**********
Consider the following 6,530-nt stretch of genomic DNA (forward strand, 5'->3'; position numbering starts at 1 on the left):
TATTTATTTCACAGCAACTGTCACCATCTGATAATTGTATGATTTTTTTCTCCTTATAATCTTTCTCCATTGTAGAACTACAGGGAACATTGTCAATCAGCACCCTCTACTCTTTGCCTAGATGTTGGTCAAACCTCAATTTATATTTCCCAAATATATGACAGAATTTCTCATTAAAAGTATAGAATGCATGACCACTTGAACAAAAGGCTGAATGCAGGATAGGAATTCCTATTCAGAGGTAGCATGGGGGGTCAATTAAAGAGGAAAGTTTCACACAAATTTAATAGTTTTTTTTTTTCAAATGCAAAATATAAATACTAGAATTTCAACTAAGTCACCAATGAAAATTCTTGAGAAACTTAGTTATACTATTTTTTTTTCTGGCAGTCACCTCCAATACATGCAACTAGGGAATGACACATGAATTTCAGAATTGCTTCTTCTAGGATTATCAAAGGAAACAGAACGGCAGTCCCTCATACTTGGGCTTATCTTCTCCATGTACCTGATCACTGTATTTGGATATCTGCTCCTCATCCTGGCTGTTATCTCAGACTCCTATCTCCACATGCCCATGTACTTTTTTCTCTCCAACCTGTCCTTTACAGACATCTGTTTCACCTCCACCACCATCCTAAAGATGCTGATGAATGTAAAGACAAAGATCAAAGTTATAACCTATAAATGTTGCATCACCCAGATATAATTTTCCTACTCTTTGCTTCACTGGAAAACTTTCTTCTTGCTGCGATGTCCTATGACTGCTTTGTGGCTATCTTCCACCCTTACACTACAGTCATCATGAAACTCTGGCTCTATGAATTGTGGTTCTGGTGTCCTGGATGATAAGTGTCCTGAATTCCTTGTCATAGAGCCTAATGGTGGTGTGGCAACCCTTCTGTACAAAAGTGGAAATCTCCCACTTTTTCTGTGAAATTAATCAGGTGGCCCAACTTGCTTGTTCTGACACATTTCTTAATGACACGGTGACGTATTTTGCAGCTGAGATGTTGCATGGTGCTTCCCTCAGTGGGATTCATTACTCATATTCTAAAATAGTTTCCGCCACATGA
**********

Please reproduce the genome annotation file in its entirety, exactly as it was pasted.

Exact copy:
Consider the following 6,530-nt stretch of genomic DNA (forward strand, 5'->3'; position numbering starts at 1 on the left):
TATTTATTTCACAGCAACTGTCACCATCTGATAATTGTATGATTTTTTTCTCCTTATAATCTTTCTCCATTGTAGAACTACAGGGAACATTGTCAATCAGCACCCTCTACTCTTTGCCTAGATGTTGGTCAAACCTCAATTTATATTTCCCAAATATATGACAGAATTTCTCATTAAAAGTATAGAATGCATGACCACTTGAACAAAAGGCTGAATGCAGGATAGGAATTCCTATTCAGAGGTAGCATGGGGGGTCAATTAAAGAGGAAAGTTTCACACAAATTTAATAGTTTTTTTTTTTCAAATGCAAAATATAAATACTAGAATTTCAACTAAGTCACCAATGAAAATTCTTGAGAAACTTAGTTATACTATTTTTTTTTCTGGCAGTCACCTCCAATACATGCAACTAGGGAATGACACATGAATTTCAGAATTGCTTCTTCTAGGATTATCAAAGGAAACAGAACGGCAGTCCCTCATACTTGGGCTTATCTTCTCCATGTACCTGATCACTGTATTTGGATATCTGCTCCTCATCCTGGCTGTTATCTCAGACTCCTATCTCCACATGCCCATGTACTTTTTTCTCTCCAACCTGTCCTTTACAGACATCTGTTTCACCTCCACCACCATCCTAAAGATGCTGATGAATGTAAAGACAAAGATCAAAGTTATAACCTATAAATGTTGCATCACCCAGATATAATTTTCCTACTCTTTGCTTCACTGGAAAACTTTCTTCTTGCTGCGATGTCCTATGACTGCTTTGTGGCTATCTTCCACCCTTACACTACAGTCATCATGAAACTCTGGCTCTATGAATTGTGGTTCTGGTGTCCTGGATGATAAGTGTCCTGAATTCCTTGTCATAGAGCCTAATGGTGGTGTGGCAACCCTTCTGTACAAAAGTGGAAATCTCCCACTTTTTCTGTGAAATTAATCAGGTGGCCCAACTTGCTTGTTCTGACACATTTCTTAATGACACGGTGACGTATTTTGCAGCTGAGATGTTGCATGGTGCTTCCCTCAGTGGGATTCATTACTCATATTCTAAAATAGTTTCCGCCACATGA